I bought some Gardein BBQ Pulled Shreds a while ago and totally forgot I had them.  My fridge is packed, it's true.  But I'm not a hoarder...I just have a small fridge. :)  I didn't have any buns to pair with the BBQ shreds, so when in doubt, make a quick and dirty crust and fill it with everything under the sun!  I used the same dough recipe from my Filipino Empanada post, but left out the sugar.  It won't be a flaky crust, but it's easy and only involves flour, oil, and water.  Done. 

Makes 6 empanadas
 For the filling:
1 package of Gardein BBQ Shreds (their BBQ riblets would also work too)
1 cup of chopped kale (or your favorite veggies)
  1. Mix the BBQ shreds with the chopped kale in a bowl. Set aside.
For the dough:
1 1/2 cups all-purpose or whole wheat flour
1/3 cup water
1/4 cup canola oil
Soy or almond milk, for brushing
  1. In a bowl, mix the flour, water, and oil together until a dough forms (the dough will feel very oily-- that's ok).
  2. Divide the dough into 6 even balls.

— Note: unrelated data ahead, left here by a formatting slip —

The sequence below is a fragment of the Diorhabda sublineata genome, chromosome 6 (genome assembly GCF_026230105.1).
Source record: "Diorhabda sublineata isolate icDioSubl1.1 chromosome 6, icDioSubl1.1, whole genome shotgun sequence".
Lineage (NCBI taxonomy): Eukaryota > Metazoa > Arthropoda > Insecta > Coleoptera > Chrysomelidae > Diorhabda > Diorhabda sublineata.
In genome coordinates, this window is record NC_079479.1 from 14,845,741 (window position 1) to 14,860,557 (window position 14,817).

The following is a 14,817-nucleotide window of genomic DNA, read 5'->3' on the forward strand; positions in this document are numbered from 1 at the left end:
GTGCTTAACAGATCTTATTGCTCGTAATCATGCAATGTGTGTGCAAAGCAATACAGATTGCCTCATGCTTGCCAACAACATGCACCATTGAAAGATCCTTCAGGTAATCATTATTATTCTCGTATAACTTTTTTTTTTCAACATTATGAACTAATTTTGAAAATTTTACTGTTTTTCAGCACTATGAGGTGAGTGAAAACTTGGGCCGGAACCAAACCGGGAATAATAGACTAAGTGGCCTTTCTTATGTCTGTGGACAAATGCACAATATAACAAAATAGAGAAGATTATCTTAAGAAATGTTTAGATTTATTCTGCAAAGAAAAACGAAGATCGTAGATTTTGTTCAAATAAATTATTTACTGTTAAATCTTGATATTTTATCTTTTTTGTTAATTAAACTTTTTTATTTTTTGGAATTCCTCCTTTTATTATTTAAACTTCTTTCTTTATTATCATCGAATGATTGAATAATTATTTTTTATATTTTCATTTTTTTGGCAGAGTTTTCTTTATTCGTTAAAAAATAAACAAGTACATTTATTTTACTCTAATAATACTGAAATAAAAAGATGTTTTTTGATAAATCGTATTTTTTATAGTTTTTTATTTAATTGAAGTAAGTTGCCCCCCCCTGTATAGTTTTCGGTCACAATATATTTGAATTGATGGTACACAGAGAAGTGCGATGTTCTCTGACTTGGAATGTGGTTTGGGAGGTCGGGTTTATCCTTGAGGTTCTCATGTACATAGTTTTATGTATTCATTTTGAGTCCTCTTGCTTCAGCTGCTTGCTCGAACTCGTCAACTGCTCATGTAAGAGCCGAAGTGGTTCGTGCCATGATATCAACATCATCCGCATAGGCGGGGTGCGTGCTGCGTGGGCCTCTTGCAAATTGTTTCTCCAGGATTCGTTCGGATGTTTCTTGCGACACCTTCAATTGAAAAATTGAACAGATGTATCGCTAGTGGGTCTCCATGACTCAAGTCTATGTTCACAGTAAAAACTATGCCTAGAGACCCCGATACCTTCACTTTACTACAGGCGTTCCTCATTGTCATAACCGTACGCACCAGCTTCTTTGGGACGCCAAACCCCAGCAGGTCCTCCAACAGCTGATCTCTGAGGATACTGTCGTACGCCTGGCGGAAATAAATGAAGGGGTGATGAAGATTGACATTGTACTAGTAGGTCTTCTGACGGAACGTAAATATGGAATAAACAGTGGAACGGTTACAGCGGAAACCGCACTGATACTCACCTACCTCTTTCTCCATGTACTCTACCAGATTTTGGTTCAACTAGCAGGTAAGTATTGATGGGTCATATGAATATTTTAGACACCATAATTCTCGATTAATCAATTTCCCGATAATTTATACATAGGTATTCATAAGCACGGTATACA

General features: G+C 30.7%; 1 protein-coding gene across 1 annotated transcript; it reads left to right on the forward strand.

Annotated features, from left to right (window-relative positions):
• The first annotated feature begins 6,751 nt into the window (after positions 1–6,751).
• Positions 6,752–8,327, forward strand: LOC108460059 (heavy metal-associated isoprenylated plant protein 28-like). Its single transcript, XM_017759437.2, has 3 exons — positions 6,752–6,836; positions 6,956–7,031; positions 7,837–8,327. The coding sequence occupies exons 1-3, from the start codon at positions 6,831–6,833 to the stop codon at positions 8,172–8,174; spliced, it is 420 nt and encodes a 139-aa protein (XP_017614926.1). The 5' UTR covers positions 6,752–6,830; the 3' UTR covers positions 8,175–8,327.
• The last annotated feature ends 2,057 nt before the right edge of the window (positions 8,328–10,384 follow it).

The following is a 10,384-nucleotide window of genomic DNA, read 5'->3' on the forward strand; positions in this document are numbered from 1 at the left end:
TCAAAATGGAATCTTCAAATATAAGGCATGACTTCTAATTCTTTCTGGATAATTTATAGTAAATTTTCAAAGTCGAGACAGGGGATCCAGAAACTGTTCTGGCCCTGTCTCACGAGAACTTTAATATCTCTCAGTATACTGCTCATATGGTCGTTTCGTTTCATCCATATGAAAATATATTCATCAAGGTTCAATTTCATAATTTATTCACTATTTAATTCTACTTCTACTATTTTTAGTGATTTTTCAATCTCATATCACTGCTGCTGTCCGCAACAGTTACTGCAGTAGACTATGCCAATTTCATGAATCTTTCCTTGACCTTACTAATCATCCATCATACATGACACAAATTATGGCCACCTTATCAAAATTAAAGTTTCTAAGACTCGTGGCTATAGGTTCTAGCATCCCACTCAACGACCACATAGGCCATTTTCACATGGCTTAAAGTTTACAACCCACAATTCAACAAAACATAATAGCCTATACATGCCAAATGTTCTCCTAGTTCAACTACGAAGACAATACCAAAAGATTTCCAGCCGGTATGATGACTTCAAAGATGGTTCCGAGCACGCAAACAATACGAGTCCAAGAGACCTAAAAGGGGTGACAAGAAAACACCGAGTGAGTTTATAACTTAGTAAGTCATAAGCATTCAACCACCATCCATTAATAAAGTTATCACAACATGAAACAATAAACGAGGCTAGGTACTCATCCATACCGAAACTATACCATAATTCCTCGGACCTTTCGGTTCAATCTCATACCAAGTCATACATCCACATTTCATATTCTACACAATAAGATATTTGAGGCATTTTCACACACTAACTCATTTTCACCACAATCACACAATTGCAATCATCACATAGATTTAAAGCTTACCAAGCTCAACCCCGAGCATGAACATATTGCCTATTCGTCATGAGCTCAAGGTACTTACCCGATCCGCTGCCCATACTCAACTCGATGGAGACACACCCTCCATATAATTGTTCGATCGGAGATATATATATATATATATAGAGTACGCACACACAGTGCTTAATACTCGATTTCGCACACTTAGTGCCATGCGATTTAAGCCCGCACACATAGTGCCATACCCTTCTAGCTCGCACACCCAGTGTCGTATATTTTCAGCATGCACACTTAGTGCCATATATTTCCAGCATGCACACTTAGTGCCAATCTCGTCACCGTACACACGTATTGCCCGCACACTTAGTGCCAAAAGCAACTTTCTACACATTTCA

3. Using your hands, flatten each ball into into circles about 1/4 inch in thickness and place on a baking sheet. (You can also roll each dough ball out using a rolling pin, but the dough is pretty soft and pliable, so this isn't really necessary) 
  1. Preheat oven to 350°F.
  2. Place 1-2 spoonfuls of the BBQ-kale filling on each dough circle.
  3. Fold dough over to form a semi-circle, leaving a small lip on the bottom layer.
  4. Using your index finger, fold the bottom layer over your other index finger to form a rope crimp (or just press the edge down with a fork to seal).
  5. Brush empanadas with soy or almond milk.
  6. Bake for 20-30 minutes, or until golden brown.

Admittedly, hamburger buns would've been waaaaaaaaaay easier.  But look how pretty these are!  Plus, everyone loves empanadas...they're the perfect on-the-go meal.  You can basically make up any filling combo.  How about some food fusion:  samosa empandas?  Emposas?  Ok, now I'm just rambling...

Enjoy! :)

Tuesday, December 11, 2012

Miso Maple Dressing